NEED TO KNOW It's all here – ironwork, old clothes, designer knock-offs, pets, pirate videos, porcelain, paintings and people. So huge are the crowds during the warmer months that you'll be reduced to a shuffling pace. Start at La Latina Metro station and follow the masses heading down along Calle Ribera de Curtidores. You'll find stalls piled with cheap clothing but the most interesting shopping happens in the side streets. Plaza del General Vara de Rey has the best antiques, while nearby, Calles Mira el Río Alta and Mira el Río Baja are the places to look for bric-a-brac. The action winds down just after midday, when everybody heads off for tapas and wine at one of the many bars in the neighbourhood, followed by a therapeutic siesta.
BEST BUYS Puppets are a great souvenir, part of Spanish culture since the 13th century, and ornate hand fans used by flamenco dancers are useful in the hot Spanish summer. Leather bags, wallets and purses are another popular buy.
STRATEGIES Bargaining is common, and beware of pickpockets who find El Rastro a happy hunting ground. Carry limited cash, you can always visit an ATM if necessary.
PIT-STOP La Taberna de Antonio Sanchez is a classic tapas bar that pays homage to the traditions of the bullfighting ring. See abernaantoniosanchez.com
Between Plaza Mayor, La Latina and Puerta de Toledo. Nearest metro stations are La Latina and Plaza Mayor. Every Sunday and public holiday, 7am to 2.30pm Stay at The Urban Hotel, Madrid, close to Plaza Mayor. See hotelurban.com; esmadrid.com
COLUMBIA ROAD SHOPS & FLOWER MARKET, LONDON
WHY HERE With more than 60 unique boutiques in Victorian rows lining a street full of thousands of fresh flowers and plants, Columbia Road is the place where old London still thrives.
NEED TO KNOW Saved from demolition by passionate residents in the 1970s, the Victorian-era Columbia Road Flower Market remains a favourite Sunday morning tradition with Londoners. The market is a symphony of sights, smells and experience: local ladies stroll arm-in-arm; small children ride dads' shoulders above the throng; glammed up 20-somethings straight from the nightclub line up for legendary bagels; dapper gents in trench coats walk Italian greyhounds and spaniels; bare-chested, gold-chain-festooned stall holders rapid-wrap huge bunches of blooms; barrow boys yell discount prices as buskers ply their musical trade; the smell of breakfast fry-ups and sweet pastries and a heady blend of floral fragrance infuses the scene. Many of the more than 60 gorgeous shops, cafes and boutiques housed in the original Victorian rows are open on the other six non-market days of the week.
BEST BUYS You can't take flowers home, but there are plenty of things you can. Don't miss Angela Flanders Perfumer, Columbia Road Gallery for lovely paintings by Cornish artists and photographic and design collectibles at Two Columbia Road. Pick up vintage jewelry at Glitterati and great new designer garments at FutureVintage.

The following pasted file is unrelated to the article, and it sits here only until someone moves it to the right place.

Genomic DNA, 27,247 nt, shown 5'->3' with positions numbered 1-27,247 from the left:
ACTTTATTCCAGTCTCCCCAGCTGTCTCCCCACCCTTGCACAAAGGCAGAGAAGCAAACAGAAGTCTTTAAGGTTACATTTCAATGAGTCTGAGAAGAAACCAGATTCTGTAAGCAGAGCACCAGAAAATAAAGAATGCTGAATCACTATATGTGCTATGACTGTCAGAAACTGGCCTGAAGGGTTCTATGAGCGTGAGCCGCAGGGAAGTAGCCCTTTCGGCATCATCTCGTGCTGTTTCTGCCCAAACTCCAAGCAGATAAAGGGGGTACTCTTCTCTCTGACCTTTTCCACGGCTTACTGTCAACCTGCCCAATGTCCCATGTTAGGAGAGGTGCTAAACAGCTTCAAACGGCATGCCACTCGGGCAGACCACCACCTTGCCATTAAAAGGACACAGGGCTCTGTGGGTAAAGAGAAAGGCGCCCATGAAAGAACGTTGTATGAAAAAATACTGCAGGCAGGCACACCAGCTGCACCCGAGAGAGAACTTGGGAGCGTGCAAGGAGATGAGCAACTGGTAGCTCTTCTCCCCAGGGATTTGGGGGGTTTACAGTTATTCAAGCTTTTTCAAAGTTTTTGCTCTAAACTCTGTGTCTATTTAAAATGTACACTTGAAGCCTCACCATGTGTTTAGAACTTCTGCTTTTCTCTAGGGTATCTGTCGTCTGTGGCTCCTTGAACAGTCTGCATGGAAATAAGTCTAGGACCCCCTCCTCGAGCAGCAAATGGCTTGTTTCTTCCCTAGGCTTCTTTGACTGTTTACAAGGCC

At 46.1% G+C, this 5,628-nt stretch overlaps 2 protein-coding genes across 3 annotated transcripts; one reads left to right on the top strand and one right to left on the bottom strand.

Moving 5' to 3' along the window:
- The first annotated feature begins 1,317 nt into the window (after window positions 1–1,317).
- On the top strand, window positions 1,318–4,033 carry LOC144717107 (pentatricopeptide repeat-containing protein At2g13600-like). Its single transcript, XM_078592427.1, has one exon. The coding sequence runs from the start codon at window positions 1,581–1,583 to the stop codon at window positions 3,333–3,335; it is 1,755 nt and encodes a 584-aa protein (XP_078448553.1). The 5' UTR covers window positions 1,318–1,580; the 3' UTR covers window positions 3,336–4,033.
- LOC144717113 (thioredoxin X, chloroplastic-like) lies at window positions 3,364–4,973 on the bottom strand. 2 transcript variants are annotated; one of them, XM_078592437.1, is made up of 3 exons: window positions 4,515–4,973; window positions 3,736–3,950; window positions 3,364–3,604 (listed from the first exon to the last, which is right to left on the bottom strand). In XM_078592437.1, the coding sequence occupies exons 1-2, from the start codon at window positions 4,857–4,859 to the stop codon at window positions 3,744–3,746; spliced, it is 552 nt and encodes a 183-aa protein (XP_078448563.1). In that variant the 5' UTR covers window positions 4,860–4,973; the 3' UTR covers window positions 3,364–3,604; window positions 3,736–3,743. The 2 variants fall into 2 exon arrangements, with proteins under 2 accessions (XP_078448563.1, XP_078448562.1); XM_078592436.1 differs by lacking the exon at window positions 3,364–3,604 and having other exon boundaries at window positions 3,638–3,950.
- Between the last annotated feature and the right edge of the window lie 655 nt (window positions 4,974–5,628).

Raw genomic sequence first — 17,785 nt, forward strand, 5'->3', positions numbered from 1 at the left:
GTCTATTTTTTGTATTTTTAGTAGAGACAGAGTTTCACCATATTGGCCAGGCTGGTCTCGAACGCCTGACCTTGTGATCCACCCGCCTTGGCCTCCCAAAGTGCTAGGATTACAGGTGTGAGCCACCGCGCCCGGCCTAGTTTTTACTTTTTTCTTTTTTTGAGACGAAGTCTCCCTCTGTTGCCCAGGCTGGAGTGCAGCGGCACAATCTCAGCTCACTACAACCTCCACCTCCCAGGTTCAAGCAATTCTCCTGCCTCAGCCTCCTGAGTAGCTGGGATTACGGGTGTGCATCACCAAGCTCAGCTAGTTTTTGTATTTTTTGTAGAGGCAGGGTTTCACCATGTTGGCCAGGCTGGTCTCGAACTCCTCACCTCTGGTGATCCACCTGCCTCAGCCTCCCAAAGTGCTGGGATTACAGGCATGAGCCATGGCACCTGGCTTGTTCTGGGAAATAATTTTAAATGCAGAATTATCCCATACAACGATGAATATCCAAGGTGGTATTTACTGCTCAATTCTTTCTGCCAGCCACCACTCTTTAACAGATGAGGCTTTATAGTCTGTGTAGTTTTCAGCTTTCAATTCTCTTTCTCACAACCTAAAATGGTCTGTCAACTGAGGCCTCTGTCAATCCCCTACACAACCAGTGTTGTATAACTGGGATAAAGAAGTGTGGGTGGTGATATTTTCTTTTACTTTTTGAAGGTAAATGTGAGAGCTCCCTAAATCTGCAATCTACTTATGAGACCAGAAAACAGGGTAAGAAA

SHOPPING STRATEGIES Though the flower market bustles from 8am, many shops aren't open till 10. Come for the early atmosphere when the flower displays are most plentiful, then settle for breakfast before getting into your shopping. Keep your bag in front of you and closed.
PIT-STOP Columbia Cafe Bagels, at 138 Columbia Road, are makers of the finest, proper boiled bagels for three decades. For a more leisurely sit-down breakfast, try Jones Dairy on nearby Ezra Street.
ESSENTIALS The nearest Tube Station is Old Street, on the Northern Line. Stay at Hotel ibis London City on Whitechapel Road, is a 20 minute walk away. See ibis.com; columbiaroad.info; jonesdairy.co.uk
FRENCH CONCESSION AREA, SHANGHAI, CHINA
WHY HERE Tree-lined avenues, outdoor cafes, wine bars and great shops.
NEED TO KNOW Still frequently referred to as The Paris of the East, the French Concession area was established for the French government to preside over between 1849 and 1946. Consequently, there's still a distinctly European air to this eight kilometre-wide strip, with alfresco cafes, swish boutique stores and diminutive art galleries sandwiched between antique shops, cosy wine bars and microbreweries. Xintiandi and Tianzifang are among the more mainstream areas while Huaihai Lu is a favourite shopping hub. Often though, it's the lesser-known alleys and side streets that offer some of the best experiences. Among the best include Fuxing Lu, with its cool art stores and pop-up galleries and Ferguson Lane in Wukang Lu for trendy tapas bars and outdoor dining options. And if you can find it, definitely check out the Shanghai Propoganda Art Centre, off Huashan Lu, showcasing more than 5000 posters.